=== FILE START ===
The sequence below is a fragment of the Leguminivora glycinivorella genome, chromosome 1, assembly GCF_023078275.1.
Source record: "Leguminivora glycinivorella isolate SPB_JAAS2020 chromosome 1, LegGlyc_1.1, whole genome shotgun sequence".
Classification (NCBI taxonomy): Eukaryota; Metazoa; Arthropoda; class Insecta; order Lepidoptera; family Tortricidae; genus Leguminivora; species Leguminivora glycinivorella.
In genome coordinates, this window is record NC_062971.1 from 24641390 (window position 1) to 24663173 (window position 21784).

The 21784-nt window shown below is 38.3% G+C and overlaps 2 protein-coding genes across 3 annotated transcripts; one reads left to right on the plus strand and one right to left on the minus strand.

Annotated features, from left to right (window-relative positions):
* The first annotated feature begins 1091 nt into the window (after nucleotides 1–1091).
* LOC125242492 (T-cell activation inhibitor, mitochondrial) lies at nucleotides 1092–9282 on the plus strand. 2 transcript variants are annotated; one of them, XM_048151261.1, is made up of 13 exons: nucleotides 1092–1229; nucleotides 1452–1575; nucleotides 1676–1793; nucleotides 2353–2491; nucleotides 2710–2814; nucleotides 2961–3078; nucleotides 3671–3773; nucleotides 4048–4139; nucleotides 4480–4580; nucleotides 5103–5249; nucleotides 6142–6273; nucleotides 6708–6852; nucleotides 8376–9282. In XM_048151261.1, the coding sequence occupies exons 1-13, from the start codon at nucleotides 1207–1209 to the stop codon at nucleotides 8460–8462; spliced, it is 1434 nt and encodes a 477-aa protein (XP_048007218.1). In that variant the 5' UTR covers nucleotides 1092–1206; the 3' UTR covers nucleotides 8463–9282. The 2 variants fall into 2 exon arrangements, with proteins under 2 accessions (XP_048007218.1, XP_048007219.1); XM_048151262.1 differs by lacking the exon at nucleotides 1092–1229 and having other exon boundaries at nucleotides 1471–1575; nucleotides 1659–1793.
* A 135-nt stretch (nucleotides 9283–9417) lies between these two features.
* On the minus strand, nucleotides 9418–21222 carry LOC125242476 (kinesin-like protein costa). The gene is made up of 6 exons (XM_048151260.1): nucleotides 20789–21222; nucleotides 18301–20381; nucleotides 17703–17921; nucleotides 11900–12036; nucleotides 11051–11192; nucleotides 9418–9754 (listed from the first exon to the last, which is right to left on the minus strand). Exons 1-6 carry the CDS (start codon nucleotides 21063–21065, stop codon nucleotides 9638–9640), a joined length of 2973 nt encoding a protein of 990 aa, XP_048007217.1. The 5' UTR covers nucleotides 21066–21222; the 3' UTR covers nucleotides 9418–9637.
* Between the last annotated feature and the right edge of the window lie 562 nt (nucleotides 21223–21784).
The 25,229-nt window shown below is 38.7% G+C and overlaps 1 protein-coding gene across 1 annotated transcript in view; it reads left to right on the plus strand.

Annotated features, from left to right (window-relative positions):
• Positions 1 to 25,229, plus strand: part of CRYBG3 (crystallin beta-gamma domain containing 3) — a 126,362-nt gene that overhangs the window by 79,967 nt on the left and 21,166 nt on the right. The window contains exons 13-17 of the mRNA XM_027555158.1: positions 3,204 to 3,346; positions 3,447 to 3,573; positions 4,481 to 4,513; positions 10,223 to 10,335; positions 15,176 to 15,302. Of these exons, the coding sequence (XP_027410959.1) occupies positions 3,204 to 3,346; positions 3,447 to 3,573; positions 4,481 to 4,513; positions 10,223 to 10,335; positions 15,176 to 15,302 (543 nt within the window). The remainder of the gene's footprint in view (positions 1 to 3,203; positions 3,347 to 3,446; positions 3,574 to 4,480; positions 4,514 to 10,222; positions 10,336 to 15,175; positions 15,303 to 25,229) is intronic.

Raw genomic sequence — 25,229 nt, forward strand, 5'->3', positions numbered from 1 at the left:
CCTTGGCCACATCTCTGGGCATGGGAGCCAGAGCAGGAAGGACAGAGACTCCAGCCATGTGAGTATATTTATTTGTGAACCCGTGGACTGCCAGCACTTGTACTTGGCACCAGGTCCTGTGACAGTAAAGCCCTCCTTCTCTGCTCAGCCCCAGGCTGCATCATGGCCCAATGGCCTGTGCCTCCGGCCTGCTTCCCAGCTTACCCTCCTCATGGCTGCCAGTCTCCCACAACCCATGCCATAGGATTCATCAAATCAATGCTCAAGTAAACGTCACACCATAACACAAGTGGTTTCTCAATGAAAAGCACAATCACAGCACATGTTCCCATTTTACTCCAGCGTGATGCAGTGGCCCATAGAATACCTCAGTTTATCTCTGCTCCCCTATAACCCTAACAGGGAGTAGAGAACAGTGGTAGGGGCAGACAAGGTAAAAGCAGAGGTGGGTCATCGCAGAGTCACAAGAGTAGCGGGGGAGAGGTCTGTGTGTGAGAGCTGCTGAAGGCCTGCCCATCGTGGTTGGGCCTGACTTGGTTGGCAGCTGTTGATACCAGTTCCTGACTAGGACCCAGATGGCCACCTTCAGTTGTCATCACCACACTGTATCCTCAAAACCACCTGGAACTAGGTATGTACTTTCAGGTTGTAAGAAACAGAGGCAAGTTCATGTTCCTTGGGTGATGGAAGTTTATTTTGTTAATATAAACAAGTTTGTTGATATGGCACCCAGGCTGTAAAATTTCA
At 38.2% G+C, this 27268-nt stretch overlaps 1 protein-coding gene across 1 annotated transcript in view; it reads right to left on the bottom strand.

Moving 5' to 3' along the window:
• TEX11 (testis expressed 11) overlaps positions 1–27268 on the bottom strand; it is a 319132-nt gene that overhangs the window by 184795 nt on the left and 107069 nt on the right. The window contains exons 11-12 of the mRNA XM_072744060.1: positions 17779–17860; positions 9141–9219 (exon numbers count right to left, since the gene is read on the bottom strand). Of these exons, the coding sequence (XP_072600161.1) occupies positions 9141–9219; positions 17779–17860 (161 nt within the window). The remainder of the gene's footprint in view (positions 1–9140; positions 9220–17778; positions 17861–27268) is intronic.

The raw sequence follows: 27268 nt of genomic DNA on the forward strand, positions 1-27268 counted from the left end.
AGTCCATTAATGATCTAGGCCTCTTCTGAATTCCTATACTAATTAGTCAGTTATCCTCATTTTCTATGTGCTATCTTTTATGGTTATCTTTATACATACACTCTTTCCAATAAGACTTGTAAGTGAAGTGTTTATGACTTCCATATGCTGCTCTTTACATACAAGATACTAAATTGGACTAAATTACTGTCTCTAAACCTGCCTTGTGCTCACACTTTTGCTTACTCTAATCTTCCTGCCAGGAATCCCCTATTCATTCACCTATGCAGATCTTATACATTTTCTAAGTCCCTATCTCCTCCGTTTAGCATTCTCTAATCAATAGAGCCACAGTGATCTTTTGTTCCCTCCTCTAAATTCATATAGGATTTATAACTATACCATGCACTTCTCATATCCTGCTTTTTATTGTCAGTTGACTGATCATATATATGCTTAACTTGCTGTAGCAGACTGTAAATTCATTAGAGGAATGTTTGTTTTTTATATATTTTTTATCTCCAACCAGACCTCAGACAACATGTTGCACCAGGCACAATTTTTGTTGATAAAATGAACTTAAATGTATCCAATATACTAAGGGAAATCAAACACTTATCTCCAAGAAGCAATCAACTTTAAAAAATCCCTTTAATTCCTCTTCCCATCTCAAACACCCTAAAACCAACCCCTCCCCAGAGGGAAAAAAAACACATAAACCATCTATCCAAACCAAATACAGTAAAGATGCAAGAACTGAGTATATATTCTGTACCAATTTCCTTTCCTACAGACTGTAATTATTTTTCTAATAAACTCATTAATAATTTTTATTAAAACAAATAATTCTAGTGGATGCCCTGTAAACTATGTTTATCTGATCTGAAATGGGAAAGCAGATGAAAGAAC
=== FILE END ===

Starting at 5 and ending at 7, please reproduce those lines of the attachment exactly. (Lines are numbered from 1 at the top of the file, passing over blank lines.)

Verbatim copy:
The 21784-nt window shown below is 38.3% G+C and overlaps 2 protein-coding genes across 3 annotated transcripts; one reads left to right on the plus strand and one right to left on the minus strand.

Annotated features, from left to right (window-relative positions):
* The first annotated feature begins 1091 nt into the window (after nucleotides 1–1091).